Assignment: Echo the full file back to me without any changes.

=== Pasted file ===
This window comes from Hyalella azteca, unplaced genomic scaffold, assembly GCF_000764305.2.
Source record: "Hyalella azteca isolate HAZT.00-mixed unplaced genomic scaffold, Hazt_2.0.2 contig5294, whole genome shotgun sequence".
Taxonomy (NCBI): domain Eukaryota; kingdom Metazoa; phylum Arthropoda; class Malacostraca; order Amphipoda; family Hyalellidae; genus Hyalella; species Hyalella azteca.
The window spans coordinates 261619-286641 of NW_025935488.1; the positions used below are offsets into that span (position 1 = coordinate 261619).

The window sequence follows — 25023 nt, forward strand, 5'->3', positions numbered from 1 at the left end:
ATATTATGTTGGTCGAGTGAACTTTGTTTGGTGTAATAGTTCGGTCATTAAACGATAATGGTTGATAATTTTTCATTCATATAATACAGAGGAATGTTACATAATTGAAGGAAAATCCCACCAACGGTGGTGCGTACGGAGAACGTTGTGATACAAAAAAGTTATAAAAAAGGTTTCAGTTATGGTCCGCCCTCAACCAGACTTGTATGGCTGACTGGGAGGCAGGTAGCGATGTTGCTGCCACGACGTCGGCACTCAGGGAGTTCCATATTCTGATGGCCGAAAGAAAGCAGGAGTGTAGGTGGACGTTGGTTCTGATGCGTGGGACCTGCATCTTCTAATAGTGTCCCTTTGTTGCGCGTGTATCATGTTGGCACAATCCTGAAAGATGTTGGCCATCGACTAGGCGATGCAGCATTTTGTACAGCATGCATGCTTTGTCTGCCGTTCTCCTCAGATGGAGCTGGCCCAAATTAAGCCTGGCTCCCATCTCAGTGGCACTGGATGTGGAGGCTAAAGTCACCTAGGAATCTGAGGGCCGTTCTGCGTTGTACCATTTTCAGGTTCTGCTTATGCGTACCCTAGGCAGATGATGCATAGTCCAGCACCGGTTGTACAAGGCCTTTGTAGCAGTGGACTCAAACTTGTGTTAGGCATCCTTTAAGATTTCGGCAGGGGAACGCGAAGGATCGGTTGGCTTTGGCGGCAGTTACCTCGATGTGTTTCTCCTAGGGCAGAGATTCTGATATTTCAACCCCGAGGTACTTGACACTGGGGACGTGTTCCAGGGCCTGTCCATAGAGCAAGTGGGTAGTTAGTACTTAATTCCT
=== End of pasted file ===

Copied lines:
This window comes from Hyalella azteca, unplaced genomic scaffold, assembly GCF_000764305.2.
Source record: "Hyalella azteca isolate HAZT.00-mixed unplaced genomic scaffold, Hazt_2.0.2 contig5294, whole genome shotgun sequence".
Taxonomy (NCBI): domain Eukaryota; kingdom Metazoa; phylum Arthropoda; class Malacostraca; order Amphipoda; family Hyalellidae; genus Hyalella; species Hyalella azteca.
The window spans coordinates 261619-286641 of NW_025935488.1; the positions used below are offsets into that span (position 1 = coordinate 261619).

The window sequence follows — 25023 nt, forward strand, 5'->3', positions numbered from 1 at the left end:
ATATTATGTTGGTCGAGTGAACTTTGTTTGGTGTAATAGTTCGGTCATTAAACGATAATGGTTGATAATTTTTCATTCATATAATACAGAGGAATGTTACATAATTGAAGGAAAATCCCACCAACGGTGGTGCGTACGGAGAACGTTGTGATACAAAAAAGTTATAAAAAAGGTTTCAGTTATGGTCCGCCCTCAACCAGACTTGTATGGCTGACTGGGAGGCAGGTAGCGATGTTGCTGCCACGACGTCGGCACTCAGGGAGTTCCATATTCTGATGGCCGAAAGAAAGCAGGAGTGTAGGTGGACGTTGGTTCTGATGCGTGGGACCTGCATCTTCTAATAGTGTCCCTTTGTTGCGCGTGTATCATGTTGGCACAATCCTGAAAGATGTTGGCCATCGACTAGGCGATGCAGCATTTTGTACAGCATGCATGCTTTGTCTGCCGTTCTCCTCAGATGGAGCTGGCCCAAATTAAGCCTGGCTCCCATCTCAGTGGCACTGGATGTGGAGGCTAAAGTCACCTAGGAATCTGAGGGCCGTTCTGCGTTGTACCATTTTCAGGTTCTGCTTATGCGTACCCTAGGCAGATGATGCATAGTCCAGCACCGGTTGTACAAGGCCTTTGTAGCAGTGGACTCAAACTTGTGTTAGGCATCCTTTAAGATTTCGGCAGGGGAACGCGAAGGATCGGTTGGCTTTGGCGGCAGTTACCTCGATGTGTTTCTCCTAGGGCAGAGATTCTGATATTTCAACCCCGAGGTACTTGACACTGGGGACGTGTTCCAGGGCCTGTCCATAGAGCAAGTGGGTAGTTAGTACTTAATTCCT